Broken Treaties: full documentary

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Broken Treaties: full documentary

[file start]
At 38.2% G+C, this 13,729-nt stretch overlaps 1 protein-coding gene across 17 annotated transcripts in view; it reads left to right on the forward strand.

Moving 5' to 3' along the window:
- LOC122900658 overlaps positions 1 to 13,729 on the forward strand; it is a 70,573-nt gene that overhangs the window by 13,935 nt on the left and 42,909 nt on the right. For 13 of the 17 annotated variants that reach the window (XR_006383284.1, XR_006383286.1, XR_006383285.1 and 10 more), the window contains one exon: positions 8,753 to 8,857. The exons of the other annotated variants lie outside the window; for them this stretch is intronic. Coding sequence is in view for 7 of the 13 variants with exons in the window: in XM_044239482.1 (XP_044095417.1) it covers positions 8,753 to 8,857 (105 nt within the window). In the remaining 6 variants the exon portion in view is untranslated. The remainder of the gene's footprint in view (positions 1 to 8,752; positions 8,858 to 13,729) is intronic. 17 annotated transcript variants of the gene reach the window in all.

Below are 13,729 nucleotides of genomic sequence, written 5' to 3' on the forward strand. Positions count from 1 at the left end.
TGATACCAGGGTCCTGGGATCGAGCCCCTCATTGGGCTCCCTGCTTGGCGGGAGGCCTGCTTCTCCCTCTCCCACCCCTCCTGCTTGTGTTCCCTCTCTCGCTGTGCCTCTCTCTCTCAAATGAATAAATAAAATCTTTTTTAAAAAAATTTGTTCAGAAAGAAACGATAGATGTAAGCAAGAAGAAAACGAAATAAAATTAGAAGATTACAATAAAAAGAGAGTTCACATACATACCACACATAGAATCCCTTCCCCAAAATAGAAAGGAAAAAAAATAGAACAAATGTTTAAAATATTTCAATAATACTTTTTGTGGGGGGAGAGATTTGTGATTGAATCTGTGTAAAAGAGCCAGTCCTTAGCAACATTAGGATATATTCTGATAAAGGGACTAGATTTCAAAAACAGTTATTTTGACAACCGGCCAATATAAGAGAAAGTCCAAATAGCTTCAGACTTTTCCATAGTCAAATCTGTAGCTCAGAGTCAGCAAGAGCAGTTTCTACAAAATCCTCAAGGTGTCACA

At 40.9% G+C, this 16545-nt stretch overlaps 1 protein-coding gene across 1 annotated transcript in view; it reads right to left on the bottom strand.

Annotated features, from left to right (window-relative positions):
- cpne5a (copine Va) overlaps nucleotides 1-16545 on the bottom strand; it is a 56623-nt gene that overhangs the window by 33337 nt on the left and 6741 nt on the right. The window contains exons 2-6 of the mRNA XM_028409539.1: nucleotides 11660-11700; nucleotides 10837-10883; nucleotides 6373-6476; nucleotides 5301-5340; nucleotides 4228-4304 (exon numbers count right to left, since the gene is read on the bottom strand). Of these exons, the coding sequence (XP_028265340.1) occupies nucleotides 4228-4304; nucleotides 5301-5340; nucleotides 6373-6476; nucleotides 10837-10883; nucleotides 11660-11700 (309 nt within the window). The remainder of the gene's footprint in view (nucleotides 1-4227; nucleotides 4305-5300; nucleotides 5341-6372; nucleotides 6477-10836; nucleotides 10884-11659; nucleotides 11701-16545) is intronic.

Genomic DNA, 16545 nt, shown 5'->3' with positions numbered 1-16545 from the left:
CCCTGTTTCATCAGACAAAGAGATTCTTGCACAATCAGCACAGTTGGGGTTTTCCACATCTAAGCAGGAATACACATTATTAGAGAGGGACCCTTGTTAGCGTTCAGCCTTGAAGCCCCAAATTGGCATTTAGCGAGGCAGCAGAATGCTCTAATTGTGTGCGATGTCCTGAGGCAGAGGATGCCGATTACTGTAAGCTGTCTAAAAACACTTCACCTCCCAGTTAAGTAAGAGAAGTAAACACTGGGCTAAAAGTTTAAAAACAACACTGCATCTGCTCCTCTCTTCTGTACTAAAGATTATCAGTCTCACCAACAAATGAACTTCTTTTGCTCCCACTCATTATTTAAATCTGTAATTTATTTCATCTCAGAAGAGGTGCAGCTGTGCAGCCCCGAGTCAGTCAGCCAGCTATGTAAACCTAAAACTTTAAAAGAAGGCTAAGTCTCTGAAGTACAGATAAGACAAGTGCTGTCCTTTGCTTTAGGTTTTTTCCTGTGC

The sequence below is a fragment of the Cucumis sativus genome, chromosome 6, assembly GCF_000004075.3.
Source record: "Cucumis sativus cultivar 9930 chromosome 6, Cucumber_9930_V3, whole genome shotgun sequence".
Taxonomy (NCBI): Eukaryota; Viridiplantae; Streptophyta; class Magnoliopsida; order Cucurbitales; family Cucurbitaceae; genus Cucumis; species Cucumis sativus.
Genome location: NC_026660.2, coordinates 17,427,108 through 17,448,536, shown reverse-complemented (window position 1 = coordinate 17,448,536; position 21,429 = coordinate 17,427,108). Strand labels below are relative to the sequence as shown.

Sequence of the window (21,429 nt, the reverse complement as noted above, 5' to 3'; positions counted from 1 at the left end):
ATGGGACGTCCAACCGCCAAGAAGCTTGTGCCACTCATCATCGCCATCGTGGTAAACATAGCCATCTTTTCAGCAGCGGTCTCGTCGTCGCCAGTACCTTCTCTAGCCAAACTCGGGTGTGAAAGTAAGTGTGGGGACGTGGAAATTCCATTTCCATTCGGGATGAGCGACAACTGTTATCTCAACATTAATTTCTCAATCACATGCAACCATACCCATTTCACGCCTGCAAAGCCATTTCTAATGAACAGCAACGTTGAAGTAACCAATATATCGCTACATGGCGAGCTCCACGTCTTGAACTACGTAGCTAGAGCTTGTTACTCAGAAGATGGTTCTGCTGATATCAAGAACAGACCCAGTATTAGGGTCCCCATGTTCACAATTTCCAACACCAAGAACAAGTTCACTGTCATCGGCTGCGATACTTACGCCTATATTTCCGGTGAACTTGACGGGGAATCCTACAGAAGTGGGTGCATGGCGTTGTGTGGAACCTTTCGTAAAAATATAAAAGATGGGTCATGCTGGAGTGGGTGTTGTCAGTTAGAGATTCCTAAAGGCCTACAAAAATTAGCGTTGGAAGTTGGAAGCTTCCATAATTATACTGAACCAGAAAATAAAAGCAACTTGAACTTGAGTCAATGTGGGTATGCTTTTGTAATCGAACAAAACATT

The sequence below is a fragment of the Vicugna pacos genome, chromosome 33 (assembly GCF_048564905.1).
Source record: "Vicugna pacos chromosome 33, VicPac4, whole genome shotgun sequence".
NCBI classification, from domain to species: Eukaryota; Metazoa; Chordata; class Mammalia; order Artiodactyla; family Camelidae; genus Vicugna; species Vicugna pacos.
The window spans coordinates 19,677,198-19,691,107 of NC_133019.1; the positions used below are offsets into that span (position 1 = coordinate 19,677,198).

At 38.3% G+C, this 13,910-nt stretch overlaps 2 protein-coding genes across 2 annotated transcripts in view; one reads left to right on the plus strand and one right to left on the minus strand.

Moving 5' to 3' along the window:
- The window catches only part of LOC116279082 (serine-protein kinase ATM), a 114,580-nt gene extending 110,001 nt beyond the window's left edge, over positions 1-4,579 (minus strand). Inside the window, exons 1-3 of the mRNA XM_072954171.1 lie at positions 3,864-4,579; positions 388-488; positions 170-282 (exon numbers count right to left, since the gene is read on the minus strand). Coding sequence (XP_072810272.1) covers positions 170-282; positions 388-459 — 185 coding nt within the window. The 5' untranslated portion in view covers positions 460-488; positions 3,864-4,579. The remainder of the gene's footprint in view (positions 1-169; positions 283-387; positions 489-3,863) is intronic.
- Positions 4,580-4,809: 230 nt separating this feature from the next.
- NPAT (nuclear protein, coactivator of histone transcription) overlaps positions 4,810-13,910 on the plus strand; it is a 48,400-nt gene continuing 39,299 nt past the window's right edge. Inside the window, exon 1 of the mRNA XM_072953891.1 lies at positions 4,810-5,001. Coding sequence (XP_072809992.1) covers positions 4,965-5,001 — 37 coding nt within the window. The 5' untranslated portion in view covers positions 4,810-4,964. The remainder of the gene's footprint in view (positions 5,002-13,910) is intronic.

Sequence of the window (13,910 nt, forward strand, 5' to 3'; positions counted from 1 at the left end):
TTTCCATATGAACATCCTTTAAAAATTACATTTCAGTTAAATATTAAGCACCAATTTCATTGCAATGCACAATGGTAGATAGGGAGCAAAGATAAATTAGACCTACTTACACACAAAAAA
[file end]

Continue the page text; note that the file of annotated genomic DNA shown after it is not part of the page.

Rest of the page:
The following is an OPB original series Oregon Experience is a production of OPB in partnership with the Oregon Historical Society [ ??? ] MAN: We have been here since time began We have been here since the first human got here For many thousands of years, Oregon has been Indian country MAN: Indian country is pretty complex It’s not just one group of people that are all the same It’s dozens of different tribes who once lived in hundreds of villages in a diverse environment of natural abundance WOMAN: When those natural resources were desired by the white folks that were coming here to this land, Indian people were in the way WOMAN: They fought with us, they killed us, they drug us out of our home territory The treaty guaranteed us that we would remain on this land in our ownership forever Leading support for Oregon Experience is provided by Major support provided by Support for ”Broken Treaties” is provided by and viewers like you MAN: I’m on the veterans committee for the parade in Eugene One of the meetings, a woman brought her son and introduced me as Chief Brainard, and the kid looked at me and said, ”I thought all Indians were dead.” [ men singing and drumming ] The Indian people of this country are very much alive although others have long been predicting their demise [ singing ] MAN: The big picture of American Indian policy was stated by George Washington in 1783: The Indians are going to go extinct, and the United States is going to get all their lands There was a time after World War II and Korea that all the anthropologists expected that we would become culturally extinct, that we would lose our language, our lands would be sold off and frittered away We would no longer be able to be identified from any other person on the landscape But that’s not the case Oregon today is home to nine federally recognized tribes ANNOUNCER: Give her a big round of applause — Carissa Jackson, incoming queen of the Restoration Powwow, Klamath Tribes! Most are actually confederations — groupings — of several different tribes More than 60 tribes and bands once lived here, speaking at least 18 languages [ speaking in Native American language ] [ speaking in Native American language ] That’s ”hello, my friend.” [ speaks in Native American language ] ”How is it you are doing?” Oregon contains four distinct culture areas — with variations in terrain, climate, and resources that can shape the way people live We have all these different geographies, if you will, that distinguish any one part of Oregon from any other part of Oregon And that is the case with the tribes Each of their landscapes, each of their geographic areas dictated their traditions, dictated their technologies, dictated their relationships with others Each of the tribes are defined by a particular place in the world WOMAN: Coquille people lived from the mouth of the river, the Nasomah Village complex Up the river, we had village sites anywhere that it was a good place to fish and a good place to live MAN: The Cayuse, Umatilla, and Walla Walla people were strong traders They controlled much of the economic trade route that went into the Great Basin to our south, that went into southern Canada to our north DON GENTRY: The E’ukskni, the Klamath people — that’s what we called ourself, ”people of the lake,” we lived in various locations here along the rivers, the lakes, and the marshes MAN: I am Siuslawan, or Siuslaw, as it’s said today So I am Siuslaw [ speaks Native American term ] And I’m also Kuitsh, which is Lower Umpqua MAN: I live here on the Umatilla Indian Reservation I’m a tribal member, and I have lived here most of my life WOMAN: I live in Warm Springs, Oregon, and I’m Northern Paiute and of the Sahaptin descent I’m just three different types of Paiute [ chuckles ] The Paiutes claimed most of what is now southeastern Oregon